WASHINGTON – A new rule establishing national driver-training standards for entry-level commercial bus and truck drivers has been delayed until March 21.
The Federal Motor Carrier Safety Administration had scheduled the rule to take effect on Feb. 6, but delayed it to comply with President Donald Trump’s order to federal agencies to freeze new rules and to delay those published but not yet effective.
Trump’s order barred such rules from being enacted until 60 days following the issuance of a Jan. 20 memorandum, which will be March 21. FMCSA said the rule could be delayed even longer pending review by the administration.
The rule has a three-year implementation window and only applies to drivers receiving their commercial driver’s licenses on or after Feb. 7, 2020.
The entry-level driver-training rule sets a core classroom curriculum for those seeking a CDL. It also requires behind-the-wheel training, but does not require a minimum amount of such training. The rule also will establish a national registry of certified trainers.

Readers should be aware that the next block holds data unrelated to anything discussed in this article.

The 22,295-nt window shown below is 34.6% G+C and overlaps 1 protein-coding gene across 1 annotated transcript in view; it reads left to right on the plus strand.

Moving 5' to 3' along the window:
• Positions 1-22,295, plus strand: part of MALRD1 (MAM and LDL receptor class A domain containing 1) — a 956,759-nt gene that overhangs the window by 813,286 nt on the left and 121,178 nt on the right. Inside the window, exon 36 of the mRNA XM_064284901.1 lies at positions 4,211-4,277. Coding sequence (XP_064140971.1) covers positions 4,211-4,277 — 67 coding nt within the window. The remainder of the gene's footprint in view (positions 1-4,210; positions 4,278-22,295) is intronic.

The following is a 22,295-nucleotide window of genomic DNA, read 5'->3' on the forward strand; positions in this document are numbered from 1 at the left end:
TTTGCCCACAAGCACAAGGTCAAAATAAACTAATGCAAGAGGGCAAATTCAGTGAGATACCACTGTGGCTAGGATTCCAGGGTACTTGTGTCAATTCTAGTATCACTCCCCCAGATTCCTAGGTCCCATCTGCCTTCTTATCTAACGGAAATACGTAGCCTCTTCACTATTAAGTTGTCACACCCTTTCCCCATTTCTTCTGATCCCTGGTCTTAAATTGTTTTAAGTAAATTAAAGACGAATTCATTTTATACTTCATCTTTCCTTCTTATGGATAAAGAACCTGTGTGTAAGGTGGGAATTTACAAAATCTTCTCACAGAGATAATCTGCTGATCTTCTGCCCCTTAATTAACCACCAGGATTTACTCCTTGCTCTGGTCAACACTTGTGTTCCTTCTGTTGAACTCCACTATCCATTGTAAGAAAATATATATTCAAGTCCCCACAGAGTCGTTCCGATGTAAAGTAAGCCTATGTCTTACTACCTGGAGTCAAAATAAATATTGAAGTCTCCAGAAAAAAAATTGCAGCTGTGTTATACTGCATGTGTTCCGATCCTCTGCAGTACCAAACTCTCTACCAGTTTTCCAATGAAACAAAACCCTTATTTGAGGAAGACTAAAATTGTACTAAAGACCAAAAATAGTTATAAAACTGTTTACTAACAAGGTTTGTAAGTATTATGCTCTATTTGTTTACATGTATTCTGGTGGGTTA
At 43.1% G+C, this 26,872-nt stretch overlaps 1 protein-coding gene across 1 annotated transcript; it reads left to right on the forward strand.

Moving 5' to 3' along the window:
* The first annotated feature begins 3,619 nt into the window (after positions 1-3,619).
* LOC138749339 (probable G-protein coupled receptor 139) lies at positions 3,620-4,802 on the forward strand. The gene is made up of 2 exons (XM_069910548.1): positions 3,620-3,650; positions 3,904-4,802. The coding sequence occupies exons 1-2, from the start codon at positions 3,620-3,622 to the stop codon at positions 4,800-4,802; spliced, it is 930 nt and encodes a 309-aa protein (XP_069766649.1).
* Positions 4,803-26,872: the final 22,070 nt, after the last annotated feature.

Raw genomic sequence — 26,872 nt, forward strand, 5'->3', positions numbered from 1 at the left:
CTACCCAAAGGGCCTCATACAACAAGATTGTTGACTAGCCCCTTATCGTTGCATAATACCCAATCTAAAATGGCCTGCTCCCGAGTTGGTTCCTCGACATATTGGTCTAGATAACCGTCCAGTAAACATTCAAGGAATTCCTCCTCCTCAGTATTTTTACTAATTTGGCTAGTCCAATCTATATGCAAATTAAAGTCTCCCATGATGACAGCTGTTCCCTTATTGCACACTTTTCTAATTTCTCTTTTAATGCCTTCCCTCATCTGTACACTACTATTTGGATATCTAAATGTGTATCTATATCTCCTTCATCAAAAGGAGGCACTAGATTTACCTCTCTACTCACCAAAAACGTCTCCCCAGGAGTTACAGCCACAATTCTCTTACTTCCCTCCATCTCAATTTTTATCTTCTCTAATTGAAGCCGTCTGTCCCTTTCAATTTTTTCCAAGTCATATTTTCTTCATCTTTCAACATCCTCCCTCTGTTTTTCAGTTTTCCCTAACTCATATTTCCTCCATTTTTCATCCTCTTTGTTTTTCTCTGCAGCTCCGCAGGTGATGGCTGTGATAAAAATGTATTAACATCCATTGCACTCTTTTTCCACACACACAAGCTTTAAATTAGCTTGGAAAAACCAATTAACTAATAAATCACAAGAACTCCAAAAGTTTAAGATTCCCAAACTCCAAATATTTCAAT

Advocates for Highway and Auto Safety, the Owner-Operator Independent Drivers Association, the Truck Safety Coalition and Citizens for Reliable and Safe Highways petitioned FMCSA requesting that it add a requirement for 30 hours of behind-the-wheel training to the rule.
That requirement had been included in earlier versions of the rule, but was removed before the final rule was approved.
The petitioners wrote that they are concerned the rule will “not ensure that CDL applicants who can pass the state CDL skills test will spend any time actually operating a CMV on public roads with an experienced instructor encountering safety critical situations.”
However, in one of his last official acts as FMCSA administrator, Scott Darling denied the petition.